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The following critical-thinking questions can be used for class discussion and/or as written assignments to develop communication skills. Be sure to give complete explanations for all questions. Assume you are planning a major event or project, such as a big wedding. (If you have an actual future event or project, use it rather than selecting an assumed event.) Would you use the planning sheet, Gantt chart, or PERT to plan and control the event? Why? Identify the major things that you need to plan for and make, and put them on the actual form using either Exhibit 14-5, 14-6, or 14-7 as a guide
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The following critical-thinking questions can be used for class discussion and/or as written assignments to develop communication skills. Be sure to give complete explanations for all questions. Many companies are now using radio-frequency identification (RFID) technology. RFID is revolutionary and is helping businesses improve supply chain management. However, critics are concerned about protecting people's privacy. For example, with RFID, businesses will better know consumers' shopping habits and purchases. Do you want businesses to know where you live and the products you have in your house? Explain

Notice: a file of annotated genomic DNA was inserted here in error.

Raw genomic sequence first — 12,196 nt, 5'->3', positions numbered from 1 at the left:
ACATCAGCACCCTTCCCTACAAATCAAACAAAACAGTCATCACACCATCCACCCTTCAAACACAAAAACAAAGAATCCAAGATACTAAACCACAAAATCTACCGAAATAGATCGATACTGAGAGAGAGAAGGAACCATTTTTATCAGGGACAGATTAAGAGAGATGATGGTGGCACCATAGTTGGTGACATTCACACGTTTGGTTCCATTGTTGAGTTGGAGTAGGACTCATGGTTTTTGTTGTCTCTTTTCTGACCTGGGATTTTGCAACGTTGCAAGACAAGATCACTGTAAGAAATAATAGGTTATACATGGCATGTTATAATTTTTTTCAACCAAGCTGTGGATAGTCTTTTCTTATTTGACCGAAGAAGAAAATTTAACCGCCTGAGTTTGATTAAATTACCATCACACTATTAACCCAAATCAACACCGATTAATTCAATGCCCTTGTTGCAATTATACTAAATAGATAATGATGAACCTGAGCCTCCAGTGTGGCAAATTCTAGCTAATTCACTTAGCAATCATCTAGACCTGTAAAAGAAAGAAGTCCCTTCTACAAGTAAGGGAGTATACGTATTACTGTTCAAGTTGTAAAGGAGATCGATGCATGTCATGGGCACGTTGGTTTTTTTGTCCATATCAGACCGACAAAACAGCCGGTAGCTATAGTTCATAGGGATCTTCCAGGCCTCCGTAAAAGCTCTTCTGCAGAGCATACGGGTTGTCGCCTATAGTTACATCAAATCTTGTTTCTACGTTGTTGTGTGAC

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The following critical-thinking questions can be used for class discussion and/or as written assignments to develop communication skills. Be sure to give complete explanations for all questions. Why are some companies (such as Apple) innovative when it comes to changing products and processes, while others (such as Eastman Kodak) are slow to innovate and change?
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The following critical-thinking questions can be used for class discussion and/or as written assignments to develop communication skills. Be sure to give complete explanations for all questions. Is the trend toward broader product mix with unrelated diversification? Why or why not?